Kansas Gov. Brownback Turns Attention To Non-Problem of Sharia Law


Havingall but eliminated legal access to abortion in the state of Kansas and also made it harder for women to access affordable birth control, Governor "#heblowsalot" Sam Brownback can now turn his attention to creating problems for Muslim women in particular, rather than for all women in general. He is cleverly doing this through taking on the very pressing, very important non-problem of judges applying foreign law in American courtrooms.

Fox News (of COURSE) is "reporting" that the law would go into effect on July 1:

Kansas Gov. Sam Brownback has signed a law aimed at keeping the state's courts or government agencies from basing decisions on Islamic or other foreign legal codes, and a national Muslim group's spokesman said Friday that a court challenge is likely.

The new law, taking effect July 1, doesn't specifically mention Shariah law, which broadly refers to codes within the Islamic legal system. Instead, it says courts, administrative agencies or state tribunals can't base rulings on any foreign law or legal system that would not grant the parties the same rights guaranteed by state and U.S. constitutions.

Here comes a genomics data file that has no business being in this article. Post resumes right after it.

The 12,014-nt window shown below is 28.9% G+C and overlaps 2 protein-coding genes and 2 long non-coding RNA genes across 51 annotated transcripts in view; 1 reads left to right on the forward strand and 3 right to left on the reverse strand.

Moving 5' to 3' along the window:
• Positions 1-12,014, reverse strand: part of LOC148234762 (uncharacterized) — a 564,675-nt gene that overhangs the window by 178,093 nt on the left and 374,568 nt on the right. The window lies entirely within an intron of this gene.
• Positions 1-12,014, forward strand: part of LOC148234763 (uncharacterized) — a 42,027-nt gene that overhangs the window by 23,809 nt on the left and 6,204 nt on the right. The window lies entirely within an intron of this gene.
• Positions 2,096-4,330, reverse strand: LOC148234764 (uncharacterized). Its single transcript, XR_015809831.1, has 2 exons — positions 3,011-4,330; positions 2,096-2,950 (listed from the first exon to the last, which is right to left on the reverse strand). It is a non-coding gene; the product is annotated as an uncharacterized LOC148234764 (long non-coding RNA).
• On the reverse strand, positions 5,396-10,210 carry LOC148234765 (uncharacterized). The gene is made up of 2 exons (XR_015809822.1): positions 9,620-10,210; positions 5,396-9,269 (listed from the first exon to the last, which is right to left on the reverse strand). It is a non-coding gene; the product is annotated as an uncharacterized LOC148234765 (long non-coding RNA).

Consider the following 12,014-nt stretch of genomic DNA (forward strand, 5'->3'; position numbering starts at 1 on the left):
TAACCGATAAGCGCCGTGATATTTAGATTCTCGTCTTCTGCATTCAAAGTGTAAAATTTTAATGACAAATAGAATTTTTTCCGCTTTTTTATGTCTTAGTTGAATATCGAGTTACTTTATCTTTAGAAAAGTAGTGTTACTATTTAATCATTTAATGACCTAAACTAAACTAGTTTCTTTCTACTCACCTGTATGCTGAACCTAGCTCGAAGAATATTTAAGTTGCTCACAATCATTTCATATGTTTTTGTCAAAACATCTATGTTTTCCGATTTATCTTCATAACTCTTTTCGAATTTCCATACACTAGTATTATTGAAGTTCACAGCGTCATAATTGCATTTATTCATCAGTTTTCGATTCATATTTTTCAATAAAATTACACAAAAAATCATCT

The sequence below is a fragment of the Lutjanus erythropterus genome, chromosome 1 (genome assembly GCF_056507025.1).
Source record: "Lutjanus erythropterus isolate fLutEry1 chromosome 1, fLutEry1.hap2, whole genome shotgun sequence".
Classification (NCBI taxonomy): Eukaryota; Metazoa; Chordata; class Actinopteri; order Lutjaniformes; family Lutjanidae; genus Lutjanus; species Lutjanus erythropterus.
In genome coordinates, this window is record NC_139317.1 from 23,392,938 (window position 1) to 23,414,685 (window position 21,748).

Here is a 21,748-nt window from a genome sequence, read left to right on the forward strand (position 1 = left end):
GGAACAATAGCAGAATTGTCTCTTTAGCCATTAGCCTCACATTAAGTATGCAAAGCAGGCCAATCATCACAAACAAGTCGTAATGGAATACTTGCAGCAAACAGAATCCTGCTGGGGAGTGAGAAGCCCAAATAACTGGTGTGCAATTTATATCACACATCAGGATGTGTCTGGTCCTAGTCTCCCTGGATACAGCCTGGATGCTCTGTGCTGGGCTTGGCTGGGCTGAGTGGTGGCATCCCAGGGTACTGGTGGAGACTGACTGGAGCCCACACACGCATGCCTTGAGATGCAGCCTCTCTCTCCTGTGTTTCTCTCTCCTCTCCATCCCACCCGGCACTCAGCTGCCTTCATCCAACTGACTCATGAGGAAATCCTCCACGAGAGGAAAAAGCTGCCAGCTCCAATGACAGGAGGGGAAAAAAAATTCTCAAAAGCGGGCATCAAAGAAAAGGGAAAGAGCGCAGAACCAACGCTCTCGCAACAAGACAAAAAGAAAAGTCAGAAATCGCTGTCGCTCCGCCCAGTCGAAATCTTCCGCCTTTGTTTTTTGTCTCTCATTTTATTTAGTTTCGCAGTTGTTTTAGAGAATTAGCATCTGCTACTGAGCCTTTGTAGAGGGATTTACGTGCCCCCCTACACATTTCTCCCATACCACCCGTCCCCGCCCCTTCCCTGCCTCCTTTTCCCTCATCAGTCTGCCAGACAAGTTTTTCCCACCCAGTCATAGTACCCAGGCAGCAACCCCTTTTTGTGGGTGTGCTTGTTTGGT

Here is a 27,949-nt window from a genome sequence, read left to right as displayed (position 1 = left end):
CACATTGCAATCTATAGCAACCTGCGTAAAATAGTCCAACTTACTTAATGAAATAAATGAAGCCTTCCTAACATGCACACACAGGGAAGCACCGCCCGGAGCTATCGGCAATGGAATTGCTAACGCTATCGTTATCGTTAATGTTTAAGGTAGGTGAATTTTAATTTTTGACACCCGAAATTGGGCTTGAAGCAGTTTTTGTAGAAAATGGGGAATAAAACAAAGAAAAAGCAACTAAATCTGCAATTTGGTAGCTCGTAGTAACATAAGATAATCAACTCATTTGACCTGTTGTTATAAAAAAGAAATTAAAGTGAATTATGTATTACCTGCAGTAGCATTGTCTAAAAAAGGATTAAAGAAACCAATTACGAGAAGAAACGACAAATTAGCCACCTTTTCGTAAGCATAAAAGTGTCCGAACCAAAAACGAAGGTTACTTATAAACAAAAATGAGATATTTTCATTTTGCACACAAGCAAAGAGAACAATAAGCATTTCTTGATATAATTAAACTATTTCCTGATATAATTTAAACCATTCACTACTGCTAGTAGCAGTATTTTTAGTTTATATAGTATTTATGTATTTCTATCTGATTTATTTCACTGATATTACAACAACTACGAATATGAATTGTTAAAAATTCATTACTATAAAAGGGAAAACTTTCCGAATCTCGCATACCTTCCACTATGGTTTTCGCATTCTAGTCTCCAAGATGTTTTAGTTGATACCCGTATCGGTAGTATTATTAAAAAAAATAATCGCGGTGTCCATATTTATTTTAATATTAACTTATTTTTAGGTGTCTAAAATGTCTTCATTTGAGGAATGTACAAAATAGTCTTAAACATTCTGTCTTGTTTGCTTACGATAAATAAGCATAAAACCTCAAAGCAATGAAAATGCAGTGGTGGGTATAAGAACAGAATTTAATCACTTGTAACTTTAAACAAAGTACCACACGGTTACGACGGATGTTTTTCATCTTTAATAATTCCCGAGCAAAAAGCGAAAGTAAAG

There is no known case in which a Kansas judge has implemented Shar'iah law in his or her courtroom, by the way, so clearly this is a problem deserving of immediate and sustained attention -- and OF COURSE, Governor Brownback thinks its wrong to mix religion and politics and SURELY he is doing this out of concern for women's rights, duh.

(Incidentally, a lack of specificity means that it might accidentally outlaw Orthodox Jewish practices, but everyone knows that you can't make an omelet without breaking eggs!) Also! Does this legislation really go far enough? Why stop at the law? Why not demand an end to all Arab OR Islamic influences, period! Where can we expect the tyranny of Arabic numerals and  algebra and alcohol to end? It's IN OUR SCHOOLS, won't someone think of the CHILDREN?? Governor #heblowsalot is our only hope in ending this madness! Besides, everyone is doing it.

Both the Washington-based council and the National Conference of State Legislatures say such proposals have been considered in 20 states, including Kansas. [L]aws similar to Kansas' new statute have been enacted in Arizona, Louisiana and Tennessee.

Ah yes. Arizona, Louisiana, and Tennessee. That's a ringing endorsement -- unless Florida gets on board, then it will REALLY be time to move on this issue. [HuffPo]


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